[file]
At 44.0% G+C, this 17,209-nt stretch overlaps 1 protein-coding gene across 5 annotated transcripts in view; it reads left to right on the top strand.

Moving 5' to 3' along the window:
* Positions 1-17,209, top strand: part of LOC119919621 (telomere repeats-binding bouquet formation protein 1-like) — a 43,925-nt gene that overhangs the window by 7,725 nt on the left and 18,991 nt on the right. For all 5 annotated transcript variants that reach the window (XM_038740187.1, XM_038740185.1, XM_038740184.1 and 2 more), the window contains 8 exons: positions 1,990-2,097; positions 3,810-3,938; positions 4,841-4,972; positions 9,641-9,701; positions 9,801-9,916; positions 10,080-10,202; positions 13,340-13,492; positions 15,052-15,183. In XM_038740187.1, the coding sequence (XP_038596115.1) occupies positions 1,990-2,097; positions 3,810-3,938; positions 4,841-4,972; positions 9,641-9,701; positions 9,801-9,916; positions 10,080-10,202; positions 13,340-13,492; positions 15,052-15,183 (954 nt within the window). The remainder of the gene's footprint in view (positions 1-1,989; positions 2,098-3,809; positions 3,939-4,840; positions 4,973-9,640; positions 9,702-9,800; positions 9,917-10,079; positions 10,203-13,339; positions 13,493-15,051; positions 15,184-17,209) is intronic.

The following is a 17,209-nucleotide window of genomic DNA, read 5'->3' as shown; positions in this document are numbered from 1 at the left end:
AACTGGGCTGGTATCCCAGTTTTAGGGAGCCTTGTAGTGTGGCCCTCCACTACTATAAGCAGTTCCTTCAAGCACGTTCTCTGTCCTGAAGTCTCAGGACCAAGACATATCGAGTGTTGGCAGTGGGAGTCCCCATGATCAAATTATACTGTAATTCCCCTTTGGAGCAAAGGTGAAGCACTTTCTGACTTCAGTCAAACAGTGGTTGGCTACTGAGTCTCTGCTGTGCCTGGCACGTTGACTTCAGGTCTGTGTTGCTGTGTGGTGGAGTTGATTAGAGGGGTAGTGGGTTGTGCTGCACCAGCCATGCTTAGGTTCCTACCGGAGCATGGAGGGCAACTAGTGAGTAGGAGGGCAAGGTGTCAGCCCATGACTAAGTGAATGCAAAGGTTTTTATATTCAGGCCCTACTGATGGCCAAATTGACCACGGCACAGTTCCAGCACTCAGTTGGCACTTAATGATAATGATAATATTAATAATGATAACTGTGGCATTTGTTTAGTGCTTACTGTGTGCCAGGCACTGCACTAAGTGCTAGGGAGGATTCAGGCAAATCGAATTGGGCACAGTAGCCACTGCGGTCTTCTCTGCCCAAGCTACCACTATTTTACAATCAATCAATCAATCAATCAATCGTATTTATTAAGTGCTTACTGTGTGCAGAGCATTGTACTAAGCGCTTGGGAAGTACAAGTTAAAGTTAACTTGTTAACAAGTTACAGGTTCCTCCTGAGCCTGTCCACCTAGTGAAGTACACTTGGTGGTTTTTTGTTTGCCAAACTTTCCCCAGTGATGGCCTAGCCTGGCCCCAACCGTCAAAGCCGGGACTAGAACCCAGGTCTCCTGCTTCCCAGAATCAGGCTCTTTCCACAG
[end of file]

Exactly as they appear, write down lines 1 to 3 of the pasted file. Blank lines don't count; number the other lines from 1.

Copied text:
At 44.0% G+C, this 17,209-nt stretch overlaps 1 protein-coding gene across 5 annotated transcripts in view; it reads left to right on the top strand.

Moving 5' to 3' along the window:
* Positions 1-17,209, top strand: part of LOC119919621 (telomere repeats-binding bouquet formation protein 1-like) — a 43,925-nt gene that overhangs the window by 7,725 nt on the left and 18,991 nt on the right. For all 5 annotated transcript variants that reach the window (XM_038740187.1, XM_038740185.1, XM_038740184.1 and 2 more), the window contains 8 exons: positions 1,990-2,097; positions 3,810-3,938; positions 4,841-4,972; positions 9,641-9,701; positions 9,801-9,916; positions 10,080-10,202; positions 13,340-13,492; positions 15,052-15,183. In XM_038740187.1, the coding sequence (XP_038596115.1) occupies positions 1,990-2,097; positions 3,810-3,938; positions 4,841-4,972; positions 9,641-9,701; positions 9,801-9,916; positions 10,080-10,202; positions 13,340-13,492; positions 15,052-15,183 (954 nt within the window). The remainder of the gene's footprint in view (positions 1-1,989; positions 2,098-3,809; positions 3,939-4,840; positions 4,973-9,640; positions 9,702-9,800; positions 9,917-10,079; positions 10,203-13,339; positions 13,493-15,051; positions 15,184-17,209) is intronic.